Should Louisiana food stamp recipients who got greedy while shopping during a computer glitch lose their benefits for up to a year or more?
Ask almost anyone at random, and the odds are he or she will tell you they deserve any penalty they get. However, there is more to the story.
Xerox Corp. experienced a computer failure in Louisiana and in 16 other states for several hours Oct. 12. During the outage, grocery store computers weren’t able to verify the balances that food stamp recipients had on their EBT (Electronic Benefit Transfer) cards.
Some food stamp shoppers in Springhill and Mansfield got wind of the problem and emptied the shelves at Walmart stores. However, when they heard over the loud speaker that the computer system was up and running again, those who hadn’t checked out left their carts full of food in the aisles.
Will Lynd, Springhill chief of police, said, “I saw people drag out 8 to 10 grocery carts.” However, he said contrary to rumors, nobody was unruly or arrested and his police were mainly there to help prevent shoplifting and theft.
“Just about everything is gone (from the shelves). I’ve never seen it (the store) in that condition,” a Mansfield customer told KSLA-TV in Shreveport.
The television station reported that one woman was detained because she rang up a bill of $700 and only had 49 cents on her EBT card. She was held by police until a Walmart official said they wouldn’t press charges if she left the food.
Kayla Whaling, a Walmart spokesperson, told The Advocate, “We did continue to accept EBT cards so our customers could continue to buy food and other necessities for their families. The two incidents that did occur in Louisiana are isolated.”
OK, so what happened elsewhere during the computer glitch?
WBRZ-TV in Baton Rouge said a major chain store in Donaldsonville closed down an hour and a half early, but witnesses said they saw people walking out with multiple carts of groceries before the shutdown.
The Jackson Clarion-Ledger in Mississippi said customers in Philadelphia, Miss., staged a disturbance, took unpaid-for groceries and walked out of a Walmart after they were unable to use their food stamp cards. Store managers said for the safety of their customers they decided to close the store.
In Clarksdale, Miss., a grocery cashier said dozens of customers had to put items back when the cards failed.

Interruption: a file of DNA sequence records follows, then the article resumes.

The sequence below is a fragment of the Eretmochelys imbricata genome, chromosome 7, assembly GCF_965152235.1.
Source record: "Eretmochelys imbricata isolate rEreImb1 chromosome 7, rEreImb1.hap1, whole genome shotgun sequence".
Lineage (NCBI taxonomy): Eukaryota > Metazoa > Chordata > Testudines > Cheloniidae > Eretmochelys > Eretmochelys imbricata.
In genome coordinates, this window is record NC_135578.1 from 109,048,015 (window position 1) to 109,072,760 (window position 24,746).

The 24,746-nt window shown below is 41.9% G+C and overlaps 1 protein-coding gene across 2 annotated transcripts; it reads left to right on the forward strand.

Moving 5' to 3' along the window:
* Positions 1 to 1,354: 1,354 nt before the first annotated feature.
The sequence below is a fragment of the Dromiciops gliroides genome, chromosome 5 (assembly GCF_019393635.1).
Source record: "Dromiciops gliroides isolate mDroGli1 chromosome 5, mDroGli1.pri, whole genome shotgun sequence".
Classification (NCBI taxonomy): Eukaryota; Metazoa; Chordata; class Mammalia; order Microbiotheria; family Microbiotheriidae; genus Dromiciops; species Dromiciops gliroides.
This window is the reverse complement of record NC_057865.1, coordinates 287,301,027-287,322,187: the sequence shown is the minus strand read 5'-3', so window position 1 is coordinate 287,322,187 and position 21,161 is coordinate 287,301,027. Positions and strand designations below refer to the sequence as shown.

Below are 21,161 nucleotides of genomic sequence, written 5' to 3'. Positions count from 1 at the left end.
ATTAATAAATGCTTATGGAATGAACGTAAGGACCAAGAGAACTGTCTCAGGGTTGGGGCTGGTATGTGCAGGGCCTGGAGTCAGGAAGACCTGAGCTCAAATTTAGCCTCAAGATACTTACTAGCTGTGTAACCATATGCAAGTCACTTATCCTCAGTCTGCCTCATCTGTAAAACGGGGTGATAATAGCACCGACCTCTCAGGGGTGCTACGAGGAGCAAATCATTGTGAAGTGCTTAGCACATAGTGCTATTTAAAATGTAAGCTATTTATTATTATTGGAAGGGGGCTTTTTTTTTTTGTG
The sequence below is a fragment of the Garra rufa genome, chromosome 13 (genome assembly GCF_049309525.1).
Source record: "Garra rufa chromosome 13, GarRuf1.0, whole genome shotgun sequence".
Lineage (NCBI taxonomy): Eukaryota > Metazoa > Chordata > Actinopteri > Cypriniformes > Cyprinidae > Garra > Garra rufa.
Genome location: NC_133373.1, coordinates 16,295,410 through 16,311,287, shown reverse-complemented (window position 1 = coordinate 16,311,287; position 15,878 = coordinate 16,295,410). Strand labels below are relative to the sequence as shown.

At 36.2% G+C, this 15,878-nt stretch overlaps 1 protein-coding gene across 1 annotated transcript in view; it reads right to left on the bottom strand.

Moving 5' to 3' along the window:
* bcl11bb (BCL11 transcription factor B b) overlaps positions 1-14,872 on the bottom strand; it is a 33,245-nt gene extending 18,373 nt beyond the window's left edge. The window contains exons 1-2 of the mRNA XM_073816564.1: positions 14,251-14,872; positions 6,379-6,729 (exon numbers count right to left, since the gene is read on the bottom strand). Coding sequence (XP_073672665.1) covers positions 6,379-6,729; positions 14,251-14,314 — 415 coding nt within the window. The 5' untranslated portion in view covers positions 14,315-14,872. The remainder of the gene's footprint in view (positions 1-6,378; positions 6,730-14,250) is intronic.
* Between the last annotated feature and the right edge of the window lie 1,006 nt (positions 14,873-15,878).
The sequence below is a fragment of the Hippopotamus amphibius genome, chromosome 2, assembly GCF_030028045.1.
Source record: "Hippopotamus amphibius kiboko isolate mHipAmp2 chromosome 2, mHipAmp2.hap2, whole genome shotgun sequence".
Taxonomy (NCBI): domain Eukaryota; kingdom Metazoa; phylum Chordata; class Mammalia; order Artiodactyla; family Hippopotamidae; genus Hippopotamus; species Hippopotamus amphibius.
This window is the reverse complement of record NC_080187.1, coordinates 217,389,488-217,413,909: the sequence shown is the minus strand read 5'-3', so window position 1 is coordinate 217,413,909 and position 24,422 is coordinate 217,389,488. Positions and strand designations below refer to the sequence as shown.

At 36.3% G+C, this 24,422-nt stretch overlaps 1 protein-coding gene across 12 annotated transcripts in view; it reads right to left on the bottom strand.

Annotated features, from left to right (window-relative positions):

“It’s been terrible,” the cashier said. “It’s just been some angry folks. That’s what a lot of folks depend on.”
Spokesmen for grocery stores in Alabama said people with full shopping carts left frustrated and empty-handed when their EBT cards wouldn’t work.
Shoppers in Biddeford, Maine, left carts of groceries behind at a Market Basket store because they couldn’t get their benefits.
As you can see, the reactions varied widely. Some defended the shoppers who went wild. One man said it was a natural human reaction that led people to fill up their carts during the outage.
An article in the conservative National Review Online said, “If this is true, it should serve as an indictment of the society that Washington, D.C., has created, and of the vastness of a government that has disconnected so many people from the real world.” The magazine said those who elected to steal were taking from those who pay the taxes to fund the food stamp program.
Some Louisiana shoppers agreed. “That’s plain theft; that’s stealing that’s all I got to say about it,” one of them said.
The state Department of Children and Family Services (DCFS) said it takes all allegations of potential fraud seriously and was investigating the reports.
U.S. Sen. David Vitter, R-La., who never hesitates to try and capitalize on events like this one, urged state officials to pursue charges and strip benefits from offenders. Gov. Bobby Jindal’s administration said it will follow through and penalize those who deliberately spent more than their monthly benefits.
Meanwhile, Walmart and Xerox were blaming each other for what some are calling “The Food Heist.” A Xerox spokesman said the company has a “documented process for retailers like Walmart to follow in response to EBT outages.”
Trey Williams, a spokesman for DCFS, confirmed that emergency procedures are in place with Xerox that allow retailers to call a phone number and receive authorization for purchases anytime the EBT system is down.
“Some retailers chose not to follow the process,” he said. “Those businesses are only being reimbursed for the (maximum) amounts on individual cards.”
State officials have said repeatedly that taxpayers didn’t owe any money because of safety features built into the food stamp program. So, it appears Xerox, Walmart, or both, could be the real losers. And that would give them a legal cause of action.
Looking at this issue from all sides, it appears it may be difficult for the state to penalize those shoppers who got greedy when word spread that their EBT cards had no limits. If that turns out to be the case, the fellow who said this was a “natural human reaction” may be right. If he is, the moral climate in this country is much worse than we could have ever imagined.
• • •Jim Beam, the retired editor of the American Press, has covered people and politics for more than five decades. Contact him at 494-4025 or firstname.lastname@example.org